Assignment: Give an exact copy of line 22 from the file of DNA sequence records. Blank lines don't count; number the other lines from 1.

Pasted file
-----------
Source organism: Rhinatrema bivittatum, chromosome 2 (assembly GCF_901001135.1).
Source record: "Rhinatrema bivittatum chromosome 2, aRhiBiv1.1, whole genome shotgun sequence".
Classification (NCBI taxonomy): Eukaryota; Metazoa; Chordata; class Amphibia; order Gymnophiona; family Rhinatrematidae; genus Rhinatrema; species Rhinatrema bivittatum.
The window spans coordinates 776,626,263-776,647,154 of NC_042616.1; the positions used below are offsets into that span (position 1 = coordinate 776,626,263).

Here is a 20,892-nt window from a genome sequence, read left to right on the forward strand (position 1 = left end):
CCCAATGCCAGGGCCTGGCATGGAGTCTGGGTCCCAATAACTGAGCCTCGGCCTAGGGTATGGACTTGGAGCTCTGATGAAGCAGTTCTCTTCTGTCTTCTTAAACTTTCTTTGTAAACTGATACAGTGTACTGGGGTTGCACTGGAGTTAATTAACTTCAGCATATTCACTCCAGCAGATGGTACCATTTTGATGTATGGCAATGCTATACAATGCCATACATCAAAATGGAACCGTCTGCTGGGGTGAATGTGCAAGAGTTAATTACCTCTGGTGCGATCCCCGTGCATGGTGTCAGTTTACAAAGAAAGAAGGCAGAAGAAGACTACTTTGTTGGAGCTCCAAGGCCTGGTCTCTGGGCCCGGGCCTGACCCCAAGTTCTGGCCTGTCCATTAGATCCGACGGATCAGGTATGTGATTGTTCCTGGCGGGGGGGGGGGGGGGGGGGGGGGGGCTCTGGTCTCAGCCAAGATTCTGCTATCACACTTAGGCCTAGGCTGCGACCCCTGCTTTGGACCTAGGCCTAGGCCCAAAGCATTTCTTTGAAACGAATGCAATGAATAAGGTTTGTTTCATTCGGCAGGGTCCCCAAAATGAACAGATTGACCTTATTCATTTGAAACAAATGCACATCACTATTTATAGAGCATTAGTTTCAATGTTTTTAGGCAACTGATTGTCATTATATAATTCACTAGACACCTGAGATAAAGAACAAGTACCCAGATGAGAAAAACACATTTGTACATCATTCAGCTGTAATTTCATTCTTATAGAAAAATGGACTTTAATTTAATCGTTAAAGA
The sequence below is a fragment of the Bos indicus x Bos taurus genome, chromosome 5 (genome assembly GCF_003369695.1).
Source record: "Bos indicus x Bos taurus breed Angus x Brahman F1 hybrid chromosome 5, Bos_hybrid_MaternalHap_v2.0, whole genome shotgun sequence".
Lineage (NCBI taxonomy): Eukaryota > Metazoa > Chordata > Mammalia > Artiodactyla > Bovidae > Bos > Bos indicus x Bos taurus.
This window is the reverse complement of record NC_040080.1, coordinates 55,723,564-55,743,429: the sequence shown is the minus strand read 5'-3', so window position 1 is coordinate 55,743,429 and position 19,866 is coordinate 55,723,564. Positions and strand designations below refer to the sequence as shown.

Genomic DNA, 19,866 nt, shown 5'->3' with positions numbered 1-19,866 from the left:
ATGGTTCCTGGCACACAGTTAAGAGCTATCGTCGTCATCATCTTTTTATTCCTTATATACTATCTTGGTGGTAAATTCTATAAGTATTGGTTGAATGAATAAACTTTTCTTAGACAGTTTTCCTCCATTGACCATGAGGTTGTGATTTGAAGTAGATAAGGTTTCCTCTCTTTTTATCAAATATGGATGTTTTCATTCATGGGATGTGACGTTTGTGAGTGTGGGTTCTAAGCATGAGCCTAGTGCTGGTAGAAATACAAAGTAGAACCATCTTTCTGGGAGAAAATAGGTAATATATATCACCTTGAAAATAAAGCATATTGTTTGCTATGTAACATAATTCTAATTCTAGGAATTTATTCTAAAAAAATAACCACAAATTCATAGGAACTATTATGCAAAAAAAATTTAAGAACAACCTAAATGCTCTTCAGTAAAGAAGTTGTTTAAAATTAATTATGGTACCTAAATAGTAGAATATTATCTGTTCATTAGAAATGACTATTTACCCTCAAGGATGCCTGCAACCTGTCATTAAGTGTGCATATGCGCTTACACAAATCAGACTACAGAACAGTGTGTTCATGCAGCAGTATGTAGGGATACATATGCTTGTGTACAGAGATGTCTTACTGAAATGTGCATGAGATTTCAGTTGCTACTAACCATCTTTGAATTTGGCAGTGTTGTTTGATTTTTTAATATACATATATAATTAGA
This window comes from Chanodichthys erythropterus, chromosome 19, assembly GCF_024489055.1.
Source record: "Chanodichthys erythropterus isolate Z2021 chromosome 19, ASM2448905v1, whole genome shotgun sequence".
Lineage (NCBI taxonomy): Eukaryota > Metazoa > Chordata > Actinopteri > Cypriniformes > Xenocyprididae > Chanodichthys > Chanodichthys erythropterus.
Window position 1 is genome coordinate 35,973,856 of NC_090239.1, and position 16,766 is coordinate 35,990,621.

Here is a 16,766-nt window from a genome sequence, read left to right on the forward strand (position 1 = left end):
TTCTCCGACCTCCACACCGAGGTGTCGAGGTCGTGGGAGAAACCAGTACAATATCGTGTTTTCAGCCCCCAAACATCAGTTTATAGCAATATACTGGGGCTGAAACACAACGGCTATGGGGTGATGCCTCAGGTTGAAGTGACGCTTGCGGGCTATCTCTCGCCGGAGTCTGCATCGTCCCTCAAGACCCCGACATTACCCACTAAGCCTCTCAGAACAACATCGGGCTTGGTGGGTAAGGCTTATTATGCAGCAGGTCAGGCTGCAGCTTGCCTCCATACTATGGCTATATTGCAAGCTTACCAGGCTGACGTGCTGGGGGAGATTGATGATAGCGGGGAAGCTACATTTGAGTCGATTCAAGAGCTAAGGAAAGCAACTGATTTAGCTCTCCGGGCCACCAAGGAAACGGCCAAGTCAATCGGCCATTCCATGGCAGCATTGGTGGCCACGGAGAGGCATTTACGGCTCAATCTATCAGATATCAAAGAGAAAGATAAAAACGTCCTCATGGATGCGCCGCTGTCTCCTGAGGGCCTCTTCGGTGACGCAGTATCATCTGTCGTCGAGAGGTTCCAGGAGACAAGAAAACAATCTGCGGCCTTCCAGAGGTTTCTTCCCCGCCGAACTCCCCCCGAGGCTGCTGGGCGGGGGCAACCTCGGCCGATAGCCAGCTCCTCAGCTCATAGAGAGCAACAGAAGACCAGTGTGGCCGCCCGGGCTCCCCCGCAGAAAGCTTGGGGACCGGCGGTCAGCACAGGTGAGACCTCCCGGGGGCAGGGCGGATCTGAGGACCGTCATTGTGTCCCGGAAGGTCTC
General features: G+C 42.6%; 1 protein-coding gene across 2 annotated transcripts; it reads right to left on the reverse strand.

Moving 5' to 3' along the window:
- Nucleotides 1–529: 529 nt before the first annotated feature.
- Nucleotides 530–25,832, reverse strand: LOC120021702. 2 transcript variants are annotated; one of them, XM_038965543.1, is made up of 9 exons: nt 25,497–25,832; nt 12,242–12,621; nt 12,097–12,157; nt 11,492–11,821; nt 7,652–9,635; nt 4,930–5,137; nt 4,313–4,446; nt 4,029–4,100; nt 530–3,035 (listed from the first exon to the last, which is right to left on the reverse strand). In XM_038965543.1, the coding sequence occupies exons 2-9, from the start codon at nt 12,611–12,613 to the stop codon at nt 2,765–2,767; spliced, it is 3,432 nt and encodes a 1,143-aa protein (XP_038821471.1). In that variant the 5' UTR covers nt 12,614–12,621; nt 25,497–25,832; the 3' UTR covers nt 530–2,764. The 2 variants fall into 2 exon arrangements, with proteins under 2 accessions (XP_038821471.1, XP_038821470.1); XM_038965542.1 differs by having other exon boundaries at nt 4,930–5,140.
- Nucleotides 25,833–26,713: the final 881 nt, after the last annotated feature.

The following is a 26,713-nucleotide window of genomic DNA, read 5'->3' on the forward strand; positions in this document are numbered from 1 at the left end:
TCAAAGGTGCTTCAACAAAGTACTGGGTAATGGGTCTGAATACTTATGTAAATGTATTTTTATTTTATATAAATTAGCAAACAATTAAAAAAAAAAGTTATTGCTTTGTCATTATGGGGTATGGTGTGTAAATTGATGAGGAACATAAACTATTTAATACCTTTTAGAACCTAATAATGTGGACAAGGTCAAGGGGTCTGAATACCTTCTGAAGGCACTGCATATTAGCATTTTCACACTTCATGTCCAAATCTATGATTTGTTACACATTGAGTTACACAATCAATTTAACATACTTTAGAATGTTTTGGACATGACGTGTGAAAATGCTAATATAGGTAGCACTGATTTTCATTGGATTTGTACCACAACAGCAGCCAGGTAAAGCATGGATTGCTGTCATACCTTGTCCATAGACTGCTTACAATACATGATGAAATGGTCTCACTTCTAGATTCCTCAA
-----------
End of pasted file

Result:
- Nucleotides 530–25,832, reverse strand: LOC120021702. 2 transcript variants are annotated; one of them, XM_038965543.1, is made up of 9 exons: nt 25,497–25,832; nt 12,242–12,621; nt 12,097–12,157; nt 11,492–11,821; nt 7,652–9,635; nt 4,930–5,137; nt 4,313–4,446; nt 4,029–4,100; nt 530–3,035 (listed from the first exon to the last, which is right to left on the reverse strand). In XM_038965543.1, the coding sequence occupies exons 2-9, from the start codon at nt 12,611–12,613 to the stop codon at nt 2,765–2,767; spliced, it is 3,432 nt and encodes a 1,143-aa protein (XP_038821471.1). In that variant the 5' UTR covers nt 12,614–12,621; nt 25,497–25,832; the 3' UTR covers nt 530–2,764. The 2 variants fall into 2 exon arrangements, with proteins under 2 accessions (XP_038821471.1, XP_038821470.1); XM_038965542.1 differs by having other exon boundaries at nt 4,930–5,140.